Morbidity Rate

What Is the Morbidity Rate?

Morbidity rate refers to the rate at which a disease or illness occurs in a population and can be used to determine the health of a population and its healthcare needs. Illnesses can range from acute to chronic, long-lasting conditions.

Morbidity rates are also used in actuarial professions, such as health insurance, life insurance, and long-term care insurance, to determine the premiums to charge customers. This rate shouldn't be confused with the mortality rate, another metric used to highlight the frequency of death in a given population.

Key Takeaways

  • A morbidity rate tracks how acute and chronic diseases infect a population.
  • Morbidity rates can be used to determine the overall health of a population.
  • By using a morbity rate, the health care needs of a population can be determined.
  • These rates are also used in actuarial industries, such as insurance.
  • Insurers use morbidity rates to develop policies for coverage, determine premiums, and set aside benefits for insurance claims.

Understanding Morbidity Rate

According to the Centers for Disease Control and Prevention, morbidity refers to "any departure, subjective or objective, from a state of physiological or psychological well-being."

In simpler terms, morbidity is the word used to describe the instance of a disease or illness, including acute and chronic conditions. An acute condition may be caused by a virus and doesn't last very long, like a cold. Chronic conditions are more demanding on a population as they tend to be long lasting, cost more to treat, and may need multiple layers of health or mental health care. They include diseases such as:

  • Diabetes
  • Cancer
  • Heart disease
  • Obesity
  • Mental health conditions

Because morbidity rates measure the frequency at which illness and disease occur in a population, they are used in various ways in the public and private sectors. For instance, governments may use morbidity rates and other health statistics to research health and health care. This includes costs, the success and failures of government programs, and the quality of health care systems.

Morbidity Rates and Insurance

Morbidity rates are helpful in many cross-sections of the financial sector. For example, insurance companies use morbidity rates to predict the likelihood that an insured will contract or develop certain diseases. This helps them develop competitively-priced insurance policies in the industry for health insurance, life insurance, and coverage for long-term care.

The ability to accurately estimate morbidity rates for various diseases is helpful for insurers to set aside sufficient funds to cover benefits and claims for their customers. This data is also used in part to establish prices for the premiums that the insurance companies charge.

Other main factors in pricing premiums are mortality rates, operating expenses, investment returns, and regulations. For example. many insurance companies base their pricing of group insurance products on an expected payout of benefits using its assumptions for mortality, morbidity, interest, expenses, and persistence.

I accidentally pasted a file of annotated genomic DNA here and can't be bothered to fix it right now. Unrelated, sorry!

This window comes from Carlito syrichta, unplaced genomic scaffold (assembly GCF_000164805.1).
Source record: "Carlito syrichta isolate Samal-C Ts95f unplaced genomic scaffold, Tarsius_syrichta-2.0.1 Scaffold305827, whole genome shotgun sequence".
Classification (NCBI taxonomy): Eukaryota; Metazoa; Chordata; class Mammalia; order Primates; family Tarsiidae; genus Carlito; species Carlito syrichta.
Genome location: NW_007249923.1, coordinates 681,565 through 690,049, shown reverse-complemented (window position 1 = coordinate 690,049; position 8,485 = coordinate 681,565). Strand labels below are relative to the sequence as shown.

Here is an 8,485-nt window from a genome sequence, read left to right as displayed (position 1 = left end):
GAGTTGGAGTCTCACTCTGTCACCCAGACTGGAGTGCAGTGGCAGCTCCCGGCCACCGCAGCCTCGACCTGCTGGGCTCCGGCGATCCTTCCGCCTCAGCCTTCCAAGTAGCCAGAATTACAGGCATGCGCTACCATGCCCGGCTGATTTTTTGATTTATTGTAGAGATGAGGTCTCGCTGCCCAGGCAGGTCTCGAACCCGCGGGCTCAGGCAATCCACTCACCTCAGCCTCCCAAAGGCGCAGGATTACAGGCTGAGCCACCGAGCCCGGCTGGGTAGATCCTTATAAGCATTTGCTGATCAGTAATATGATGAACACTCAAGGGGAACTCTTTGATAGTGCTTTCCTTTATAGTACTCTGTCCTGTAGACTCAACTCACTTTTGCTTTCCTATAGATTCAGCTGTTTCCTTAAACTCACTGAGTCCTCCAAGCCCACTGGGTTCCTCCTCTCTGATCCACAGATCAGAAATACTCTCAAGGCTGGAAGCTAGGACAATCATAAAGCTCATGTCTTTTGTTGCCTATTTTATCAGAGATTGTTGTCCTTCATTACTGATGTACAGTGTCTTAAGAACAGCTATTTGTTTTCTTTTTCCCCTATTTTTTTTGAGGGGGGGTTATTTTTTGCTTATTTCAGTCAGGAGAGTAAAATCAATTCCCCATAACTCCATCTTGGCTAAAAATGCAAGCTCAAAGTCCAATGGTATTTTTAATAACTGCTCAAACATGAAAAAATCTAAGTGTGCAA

Don't confuse morbidity rates with mortality rates, which measure how many deaths occur in a specific population.

Morbidity Rate vs. Mortality Rate

People often confuse morbidity (rates) with mortality (rates). Although they sound the same, they are different. While morbidity rates refer to the frequency of disease and illness in a certain area, the mortality rate is used to describe the frequency of death in a population. Mortality is the direct result of a condition or illness.

The mortality rate is determined by dividing the number of deaths that result from an illness by the total population. Mortality rates can be divided into different categories based on various measures, including infant mortality and cause-related mortality.

Long-covid is a relatively new chronic condition that is tracked as a measure of morbidity rate.

Special Considerations

The proportion of initial disease cases to a population is an incidence rate. In contrast, the proportion of initial and existing disease cases in a population is known as the prevalence rate.

For example, 50,000 new cases of heart disease developed in a city with a population of five million in a single year, while the incidence of morbidity rate is 1%. If 250,000 people already suffer from heart disease in the city, the prevalence rate increases from 5% to 6%.

What Is the Definition of Morbidity?

The definition of morbidity as used by the medical community often refers to having a disease, a chronic health problem, or the amount of disease and illness within a population.

What Is the Difference Between Morbidity and Mortality?

The term morbidity refers to illness or disease. Mortality refers to death.

What Is the Difference Between a Morbidity Rate and a Mortality Rate?

The difference between a morbidity rate and a mortality rate is that the former tracks data on illness and disease within a population, and the latter track the number of deaths from illness or disease within a population. Both morbidity and mortality rates (which include cause-related and infant mortality) are statistics used to measure the overall health of a population among other metrics.

How Can You Calculate Morbidity Rate?

Morbidity rates are calculated by dividing the number of new cases of illness or disease within a specific period of time by the number of individuals in the population.

Article Sources
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